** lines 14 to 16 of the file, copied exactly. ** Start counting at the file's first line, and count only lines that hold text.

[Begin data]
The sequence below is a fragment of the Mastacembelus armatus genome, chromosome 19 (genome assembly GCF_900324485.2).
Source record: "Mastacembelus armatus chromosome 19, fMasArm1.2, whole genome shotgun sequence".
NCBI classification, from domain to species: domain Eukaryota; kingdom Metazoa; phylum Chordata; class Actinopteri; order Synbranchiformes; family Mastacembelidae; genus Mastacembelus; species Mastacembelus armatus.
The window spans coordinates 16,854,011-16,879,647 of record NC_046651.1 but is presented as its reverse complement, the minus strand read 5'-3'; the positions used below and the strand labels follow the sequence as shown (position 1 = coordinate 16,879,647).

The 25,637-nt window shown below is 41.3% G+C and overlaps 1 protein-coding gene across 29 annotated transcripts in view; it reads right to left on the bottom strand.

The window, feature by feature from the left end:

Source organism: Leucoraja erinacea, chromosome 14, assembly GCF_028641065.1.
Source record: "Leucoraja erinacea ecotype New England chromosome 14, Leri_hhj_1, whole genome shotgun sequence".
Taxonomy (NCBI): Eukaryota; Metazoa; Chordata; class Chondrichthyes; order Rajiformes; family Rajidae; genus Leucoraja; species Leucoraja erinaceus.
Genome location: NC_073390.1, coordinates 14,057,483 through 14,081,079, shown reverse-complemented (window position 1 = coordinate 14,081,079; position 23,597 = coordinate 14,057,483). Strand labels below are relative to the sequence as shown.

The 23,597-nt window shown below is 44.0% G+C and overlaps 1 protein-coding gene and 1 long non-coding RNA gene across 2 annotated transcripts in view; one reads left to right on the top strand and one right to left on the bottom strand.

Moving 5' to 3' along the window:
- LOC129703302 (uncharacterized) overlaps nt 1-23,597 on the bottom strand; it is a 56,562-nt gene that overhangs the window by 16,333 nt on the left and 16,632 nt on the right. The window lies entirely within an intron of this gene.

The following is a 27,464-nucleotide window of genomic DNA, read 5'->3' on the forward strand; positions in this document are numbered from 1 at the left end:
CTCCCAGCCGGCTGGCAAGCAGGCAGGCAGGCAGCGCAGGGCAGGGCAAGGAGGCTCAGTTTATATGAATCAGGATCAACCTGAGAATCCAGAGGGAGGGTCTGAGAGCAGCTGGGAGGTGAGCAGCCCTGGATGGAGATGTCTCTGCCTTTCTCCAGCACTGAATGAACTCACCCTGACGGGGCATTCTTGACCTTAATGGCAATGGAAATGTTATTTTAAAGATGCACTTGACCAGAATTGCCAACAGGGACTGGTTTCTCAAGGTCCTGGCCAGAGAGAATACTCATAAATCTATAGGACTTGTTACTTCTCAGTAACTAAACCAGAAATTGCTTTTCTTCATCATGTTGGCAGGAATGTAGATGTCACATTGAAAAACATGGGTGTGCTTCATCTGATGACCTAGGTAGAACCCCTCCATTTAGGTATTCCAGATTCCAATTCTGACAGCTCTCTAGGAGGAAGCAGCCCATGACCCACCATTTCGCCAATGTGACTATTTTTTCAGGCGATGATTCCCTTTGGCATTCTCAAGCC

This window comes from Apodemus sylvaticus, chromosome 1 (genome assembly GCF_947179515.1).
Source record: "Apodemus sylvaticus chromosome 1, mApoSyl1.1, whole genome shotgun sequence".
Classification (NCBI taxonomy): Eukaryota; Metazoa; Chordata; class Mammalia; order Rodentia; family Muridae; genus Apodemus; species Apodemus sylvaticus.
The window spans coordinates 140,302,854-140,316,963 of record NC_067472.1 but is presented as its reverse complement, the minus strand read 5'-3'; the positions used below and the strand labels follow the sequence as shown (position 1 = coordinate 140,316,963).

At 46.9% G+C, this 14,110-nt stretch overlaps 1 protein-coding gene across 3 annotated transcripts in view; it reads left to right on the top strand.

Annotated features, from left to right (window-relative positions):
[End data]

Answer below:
The following is a 27,464-nucleotide window of genomic DNA, read 5'->3' on the forward strand; positions in this document are numbered from 1 at the left end:
CTCCCAGCCGGCTGGCAAGCAGGCAGGCAGGCAGCGCAGGGCAGGGCAAGGAGGCTCAGTTTATATGAATCAGGATCAACCTGAGAATCCAGAGGGAGGGTCTGAGAGCAGCTGGGAGGTGAGCAGCCCTGGATGGAGATGTCTCTGCCTTTCTCCAGCACTGAATGAACTCACCCTGACGGGGCATTCTTGACCTTAATGGCAATGGAAATGTTATTTTAAAGATGCACTTGACCAGAATTGCCAACAGGGACTGGTTTCTCAAGGTCCTGGCCAGAGAGAATACTCATAAATCTATAGGACTTGTTACTTCTCAGTAACTAAACCAGAAATTGCTTTTCTTCATCATGTTGGCAGGAATGTAGATGTCACATTGAAAAACATGGGTGTGCTTCATCTGATGACCTAGGTAGAACCCCTCCATTTAGGTATTCCAGATTCCAATTCTGACAGCTCTCTAGGAGGAAGCAGCCCATGACCCACCATTTCGCCAATGTGACTATTTTTTCAGGCGATGATTCCCTTTGGCATTCTCAAGCC

This window comes from Apodemus sylvaticus, chromosome 1 (genome assembly GCF_947179515.1).